On his website, Supervisor Michael D. Antonovich (above, left)—who voted in favor of adding the cross, along with Supervisors Don Knabe and Mark Ridley-Thomas—is seen with the county seal behind him, which includes a cross on the roof of the mission. Supervisor Sheila Kuehl (at right)—who was not yet on the board at the time of the Jan. 7, 2014 vote—is seen on her website with a seal that does not include the cross. Notwithstanding his vote, Ridley-Thomas is pictured on his website with the seal with the cross absent. Supervisor Hilda Solis, who also was not on the board when the decision was made, is pictured in front of the seal with only the top of it showing, and Knabe’s website does not feature the seal. The county’s website features the seal with the cross added.


The ACLU, I submit, is maintaining an action, as so often it does, based on hyper-sensitivity and silliness.

But perhaps my thinking is warped, the product of being proselytized when I was in elementary school. In the second or third grade at Mandeville Canyon School in the Pacific Palisades, the history of California was taught. Prominent in the lessons was mention of Father Junipero Serra who founded the first nine of 21 Spanish missions in California. And no doubt depicted in our books were drawings of the missions, with crosses atop them. Where was the ACLU then, when we needed protection?

Continuing in facetious vein…the entire seal should be redesigned.

To have yanked a Roman goddess off the seal, replacing her with a native American woman, cannot be perceived as other than a slight to Romans. Rome is the present-day capital of Italy, and a slight to Rome is a slap at all Italians. This cannot be countenanced.

Including Cabrillo’s ship is politically incorrect and is insensitive. According to Wikipedia: “San Salvador was the flagship of explorer Juan Rodríguez Cabrillo….She carried officers, crew, slaves, and a priest.” KCET’s website notes: “On June 27, 1542, Cabrillo led…the San Salvador…out of the port of Navidad, Mexico. Though the crew list is lost, it can be surmised that around 200 men—both slave and free—were on board….” The county cannot, in all good conscience, glamorize a ship on which slaves were forced to devote their labors.

The tuna, also, must go! The Natural Resources Defense Council lists tuna as one of the fish with the “highest” mercury levels and cautions: “avoid eating.” It is contrary to the public interest to glamorize a fish which poses a health danger.

It might be said that the fish on the seal is not readily recognizable as being, in specific, a tuna. That makes it all the worse. The fish is a symbol of (horrors!) Christianity.

1887 seal

We cannot allow the cow to remain on the seal. Carol J. Adams’ 1995 book, “Animals and Women: Feminist Theoretical Explorations” says: “As a term for a woman, cow is, in anthropologist John Halverson’s words, ‘thoroughly derogatory’…, characterizing the woman as fat and dull.” In her 2007 book titled, “Cow,” British author Hannah Velten writes that the word “cow” when “used to describe a human female,…conjures negative images of stubbornness, arrogance, irritability and pushiness.” She adds that “it is a verbal insult bounded about in society by both sexes to describe women exhibiting cow-like behaviours.” So, use of a cow on the seal is demeaning to women, ergo a subtle form of gender discrimination.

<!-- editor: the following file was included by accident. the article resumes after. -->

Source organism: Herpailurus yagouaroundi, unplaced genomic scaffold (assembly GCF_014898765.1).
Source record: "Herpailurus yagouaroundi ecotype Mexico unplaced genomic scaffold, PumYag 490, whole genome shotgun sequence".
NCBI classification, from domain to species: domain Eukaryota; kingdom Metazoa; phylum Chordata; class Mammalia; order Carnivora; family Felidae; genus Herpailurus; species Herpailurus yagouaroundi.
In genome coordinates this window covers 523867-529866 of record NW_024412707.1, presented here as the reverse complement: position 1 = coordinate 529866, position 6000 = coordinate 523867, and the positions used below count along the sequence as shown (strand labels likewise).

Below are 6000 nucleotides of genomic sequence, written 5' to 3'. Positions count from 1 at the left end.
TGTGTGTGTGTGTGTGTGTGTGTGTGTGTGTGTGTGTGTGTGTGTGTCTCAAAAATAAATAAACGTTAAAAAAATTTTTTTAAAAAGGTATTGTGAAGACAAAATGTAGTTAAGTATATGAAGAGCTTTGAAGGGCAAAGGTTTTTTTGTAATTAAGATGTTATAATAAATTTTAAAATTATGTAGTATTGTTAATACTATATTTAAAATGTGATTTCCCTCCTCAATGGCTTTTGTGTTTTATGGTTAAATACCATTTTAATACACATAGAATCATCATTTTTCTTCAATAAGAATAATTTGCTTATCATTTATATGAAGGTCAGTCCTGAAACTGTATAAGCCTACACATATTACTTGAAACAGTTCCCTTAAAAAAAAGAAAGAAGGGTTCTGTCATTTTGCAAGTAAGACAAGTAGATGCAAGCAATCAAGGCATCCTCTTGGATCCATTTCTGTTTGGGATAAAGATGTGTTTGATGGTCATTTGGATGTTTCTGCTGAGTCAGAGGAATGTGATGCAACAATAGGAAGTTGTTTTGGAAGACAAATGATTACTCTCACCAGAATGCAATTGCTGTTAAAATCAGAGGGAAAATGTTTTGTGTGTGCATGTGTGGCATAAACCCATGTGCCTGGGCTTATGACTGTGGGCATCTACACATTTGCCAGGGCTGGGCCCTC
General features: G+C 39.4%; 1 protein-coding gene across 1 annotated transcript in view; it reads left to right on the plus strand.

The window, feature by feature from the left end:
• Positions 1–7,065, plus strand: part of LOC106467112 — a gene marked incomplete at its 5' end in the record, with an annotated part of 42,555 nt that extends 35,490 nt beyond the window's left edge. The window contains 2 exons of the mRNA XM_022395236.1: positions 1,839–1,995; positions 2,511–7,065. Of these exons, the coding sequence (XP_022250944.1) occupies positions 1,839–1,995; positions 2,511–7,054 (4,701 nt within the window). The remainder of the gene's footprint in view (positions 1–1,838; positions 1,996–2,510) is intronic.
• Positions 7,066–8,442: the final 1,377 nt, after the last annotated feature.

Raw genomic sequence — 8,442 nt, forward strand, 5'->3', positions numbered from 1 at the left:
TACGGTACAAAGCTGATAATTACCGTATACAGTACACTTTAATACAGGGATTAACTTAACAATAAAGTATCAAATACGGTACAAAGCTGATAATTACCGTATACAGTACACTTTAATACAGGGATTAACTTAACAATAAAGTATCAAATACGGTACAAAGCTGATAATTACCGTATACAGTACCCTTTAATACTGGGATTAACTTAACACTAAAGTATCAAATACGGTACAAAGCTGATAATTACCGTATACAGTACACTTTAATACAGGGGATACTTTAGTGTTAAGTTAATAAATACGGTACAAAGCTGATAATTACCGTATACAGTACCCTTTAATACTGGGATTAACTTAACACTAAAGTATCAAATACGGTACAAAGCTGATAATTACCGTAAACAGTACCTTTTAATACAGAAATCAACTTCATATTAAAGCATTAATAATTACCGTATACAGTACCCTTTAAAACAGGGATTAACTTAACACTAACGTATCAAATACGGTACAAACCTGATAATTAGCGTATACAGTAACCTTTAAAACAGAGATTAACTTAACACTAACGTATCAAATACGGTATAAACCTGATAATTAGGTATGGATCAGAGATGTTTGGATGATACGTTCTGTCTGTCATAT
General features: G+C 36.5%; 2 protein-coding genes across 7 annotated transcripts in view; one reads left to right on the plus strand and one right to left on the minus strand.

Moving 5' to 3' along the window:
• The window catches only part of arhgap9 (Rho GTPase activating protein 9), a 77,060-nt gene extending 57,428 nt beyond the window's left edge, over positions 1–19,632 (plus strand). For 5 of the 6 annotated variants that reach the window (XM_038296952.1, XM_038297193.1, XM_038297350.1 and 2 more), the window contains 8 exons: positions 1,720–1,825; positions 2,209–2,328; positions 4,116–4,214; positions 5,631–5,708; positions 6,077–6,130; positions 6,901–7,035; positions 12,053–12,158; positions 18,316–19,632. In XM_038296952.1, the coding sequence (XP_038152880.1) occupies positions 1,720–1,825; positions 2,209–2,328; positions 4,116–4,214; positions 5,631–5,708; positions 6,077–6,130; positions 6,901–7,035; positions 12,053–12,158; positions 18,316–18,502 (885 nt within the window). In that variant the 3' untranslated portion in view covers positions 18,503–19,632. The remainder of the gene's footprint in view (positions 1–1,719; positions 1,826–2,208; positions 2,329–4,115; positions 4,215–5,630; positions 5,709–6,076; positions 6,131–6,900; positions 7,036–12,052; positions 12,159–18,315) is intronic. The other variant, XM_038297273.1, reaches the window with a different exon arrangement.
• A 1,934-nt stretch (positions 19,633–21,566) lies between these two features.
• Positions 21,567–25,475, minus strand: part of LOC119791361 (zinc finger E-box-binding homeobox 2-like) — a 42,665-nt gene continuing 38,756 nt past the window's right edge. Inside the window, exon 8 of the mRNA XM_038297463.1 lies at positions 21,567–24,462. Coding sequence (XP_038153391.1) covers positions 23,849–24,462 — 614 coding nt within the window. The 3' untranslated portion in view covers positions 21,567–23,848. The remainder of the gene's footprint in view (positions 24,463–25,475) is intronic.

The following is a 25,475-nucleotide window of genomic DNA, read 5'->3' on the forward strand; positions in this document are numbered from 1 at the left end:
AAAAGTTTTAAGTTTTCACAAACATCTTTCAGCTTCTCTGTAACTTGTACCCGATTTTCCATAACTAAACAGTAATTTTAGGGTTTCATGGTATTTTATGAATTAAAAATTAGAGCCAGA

Too, to Hindus, the cow is sacred. To see something sacred depicted so casually, along with the Hollywood Bowl and a fish, is doubtlessly offensive.

To avoid offending anyone, perhaps the county could revert to its 1887 seal, above.

No, on second thought, that would not do. Pictured on it are grapes. And from grapes, wine is made.

The county obviously should not be promoting the consumption of alcoholic beverages. That would be on a par with putting cigarettes, or marijuana plants, or sources of gluten on the seal.

Use of the state flower, the poppy, is out of the question. Opium is made from poppies.

The California grizzly bear is on the state flag—but placing that on the seal is also unthinkable, and it should come off the flag. There are constantly accounts of maulings by bears, sometimes fatal. Earlier this year, a man was fatally attacked near British Columbia. Last year, there was fatal attack by a bear on a man in New Jersey. Also last year, a bear made a predatory attack on a woman near Alberta, killing her. This vicious creature should not be glamorized.

So, what sort of seal could be conjured up that would offend no one? Hmmmm. Ah, I have it!

To the Board of Supervisors, I grant permission to use the following seal, created by me, royalty-free:



Seal of the future?